If four risk factors are not addressed, dementia cases are expected to nearly triple by 2050.


If four risk factors aren’t addressed, dementia cases are expected to nearly triple by 2050.

Researchers in a new study published in the journal Lancet Public Health warn that unless four risk factors are addressed urgently, dementia cases will nearly triple globally.

Which of the four risk factors are you most vulnerable to?

If no steps are taken to reduce the risk of dementia, it will become even more burdensome in the coming decades.

A major new study published today in the journal Lancet Public Health makes this dire prediction.

According to researchers, the number of adults living with dementia in the world will nearly triple by 2050, from an estimated 57 million in 2019.

Population growth and population ageing, according to researchers, are to blame for this increase.

They identified four dementia risk factors that could increase cases in the coming decades.

According to the researchers, smoking, obesity, high blood sugar, and a lack of education will have a significant impact on future trends.

Improved global education access, for example, is expected to reduce global dementia prevalence by 6.2 million cases by 2050.

However, rising obesity, high blood sugar, and smoking rates are expected to result in an additional 6.8 million dementia cases.

According to the study, dementia cases will increase in every country, with the smallest increases expected in high-income Asia Pacific (53%) and Western Europe (74%).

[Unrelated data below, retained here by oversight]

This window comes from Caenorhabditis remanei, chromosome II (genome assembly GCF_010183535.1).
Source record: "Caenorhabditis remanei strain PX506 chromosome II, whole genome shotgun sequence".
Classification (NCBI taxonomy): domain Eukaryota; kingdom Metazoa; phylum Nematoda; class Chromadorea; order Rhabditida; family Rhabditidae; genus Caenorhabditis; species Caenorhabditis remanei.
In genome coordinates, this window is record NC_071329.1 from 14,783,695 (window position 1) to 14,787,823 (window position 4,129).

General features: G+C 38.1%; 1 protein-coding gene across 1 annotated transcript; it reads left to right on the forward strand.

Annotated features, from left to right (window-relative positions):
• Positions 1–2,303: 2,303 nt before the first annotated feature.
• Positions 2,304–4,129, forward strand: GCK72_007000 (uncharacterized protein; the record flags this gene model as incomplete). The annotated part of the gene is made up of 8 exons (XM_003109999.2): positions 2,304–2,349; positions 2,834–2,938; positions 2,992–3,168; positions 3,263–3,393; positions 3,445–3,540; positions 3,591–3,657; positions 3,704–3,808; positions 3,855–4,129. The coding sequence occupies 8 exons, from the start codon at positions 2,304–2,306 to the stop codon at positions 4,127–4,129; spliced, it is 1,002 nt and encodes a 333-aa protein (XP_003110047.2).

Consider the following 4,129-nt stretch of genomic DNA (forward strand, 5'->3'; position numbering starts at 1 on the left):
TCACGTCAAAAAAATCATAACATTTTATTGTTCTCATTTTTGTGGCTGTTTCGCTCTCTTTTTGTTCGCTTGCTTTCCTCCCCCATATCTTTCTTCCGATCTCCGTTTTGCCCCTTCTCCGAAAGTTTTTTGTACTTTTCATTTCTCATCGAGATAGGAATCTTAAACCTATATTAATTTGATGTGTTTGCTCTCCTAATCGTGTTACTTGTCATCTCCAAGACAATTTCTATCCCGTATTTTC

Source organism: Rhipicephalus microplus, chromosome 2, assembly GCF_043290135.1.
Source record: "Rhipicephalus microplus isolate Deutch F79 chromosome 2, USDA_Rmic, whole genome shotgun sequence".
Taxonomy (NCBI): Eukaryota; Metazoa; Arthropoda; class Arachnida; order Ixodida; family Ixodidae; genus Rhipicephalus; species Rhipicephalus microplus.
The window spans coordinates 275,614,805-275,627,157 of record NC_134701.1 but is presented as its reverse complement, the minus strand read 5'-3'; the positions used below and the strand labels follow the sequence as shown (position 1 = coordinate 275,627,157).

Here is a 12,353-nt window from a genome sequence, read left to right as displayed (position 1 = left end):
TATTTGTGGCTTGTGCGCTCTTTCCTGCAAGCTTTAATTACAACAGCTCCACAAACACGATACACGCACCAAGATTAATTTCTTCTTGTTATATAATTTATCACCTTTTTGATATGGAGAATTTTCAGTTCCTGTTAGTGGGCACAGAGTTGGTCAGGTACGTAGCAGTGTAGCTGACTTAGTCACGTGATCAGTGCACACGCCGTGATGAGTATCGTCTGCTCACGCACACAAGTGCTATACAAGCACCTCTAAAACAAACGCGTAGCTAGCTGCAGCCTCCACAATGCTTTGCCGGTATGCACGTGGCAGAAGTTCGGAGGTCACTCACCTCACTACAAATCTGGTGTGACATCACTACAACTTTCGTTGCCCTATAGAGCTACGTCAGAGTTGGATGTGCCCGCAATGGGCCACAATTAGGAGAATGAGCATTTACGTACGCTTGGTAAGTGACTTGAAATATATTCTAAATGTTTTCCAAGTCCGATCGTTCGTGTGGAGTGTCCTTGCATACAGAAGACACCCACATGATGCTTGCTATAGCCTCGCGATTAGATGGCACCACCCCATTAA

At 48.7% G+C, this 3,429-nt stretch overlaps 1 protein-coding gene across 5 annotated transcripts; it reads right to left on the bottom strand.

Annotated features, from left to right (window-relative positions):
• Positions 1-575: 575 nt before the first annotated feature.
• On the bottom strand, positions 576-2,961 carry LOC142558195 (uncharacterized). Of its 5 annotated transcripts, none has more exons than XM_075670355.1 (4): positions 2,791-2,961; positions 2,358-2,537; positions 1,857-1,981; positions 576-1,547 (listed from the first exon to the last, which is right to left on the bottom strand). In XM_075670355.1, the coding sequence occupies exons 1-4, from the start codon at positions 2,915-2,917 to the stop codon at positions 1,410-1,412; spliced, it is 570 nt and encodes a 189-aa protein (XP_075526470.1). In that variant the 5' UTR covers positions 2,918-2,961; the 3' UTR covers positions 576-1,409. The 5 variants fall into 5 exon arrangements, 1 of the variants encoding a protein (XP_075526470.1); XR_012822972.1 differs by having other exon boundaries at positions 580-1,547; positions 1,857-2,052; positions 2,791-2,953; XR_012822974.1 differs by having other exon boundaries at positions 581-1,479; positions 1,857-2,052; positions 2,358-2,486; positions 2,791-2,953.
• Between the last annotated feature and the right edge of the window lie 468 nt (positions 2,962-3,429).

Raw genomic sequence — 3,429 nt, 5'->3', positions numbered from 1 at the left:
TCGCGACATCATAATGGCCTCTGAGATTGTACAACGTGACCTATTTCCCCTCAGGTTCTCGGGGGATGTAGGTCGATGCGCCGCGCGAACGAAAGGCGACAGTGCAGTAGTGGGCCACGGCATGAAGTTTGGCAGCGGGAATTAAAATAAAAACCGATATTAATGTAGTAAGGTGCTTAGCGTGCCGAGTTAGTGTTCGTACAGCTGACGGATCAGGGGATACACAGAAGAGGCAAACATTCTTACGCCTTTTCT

According to projections, the fastest-growing regions will be north Africa and the Middle East (367%) and eastern Sub-Saharan Africa (357%).

The number of dementia cases in the United Kingdom is expected to rise by 75% by 2050, from just over 907,000 in 2019.

The number of dementia cases in Western Europe is expected to increase by 74% by 2050, from nearly eight million in 2019.

Greece (45 percent), Italy (56 percent), Finland (58 percent), Sweden (62 percent), and Germany (65 percent) are expected to see relatively small increases in cases.

The Global Burden of Disease study is the first to offer forecasting estimates for adults aged 40 and older in 204 countries around the world.

The warnings are consistent with previous findings in the Lancet.

The Lancet Commission on Dementia Prevention, Intervention, and Care in 2020 looked into 12 potentially modifiable dementia risk factors.

These are a few examples:

The risk factors listed above, according to the commission, account for about 40% of the total.

“News from the Brinkwire.”


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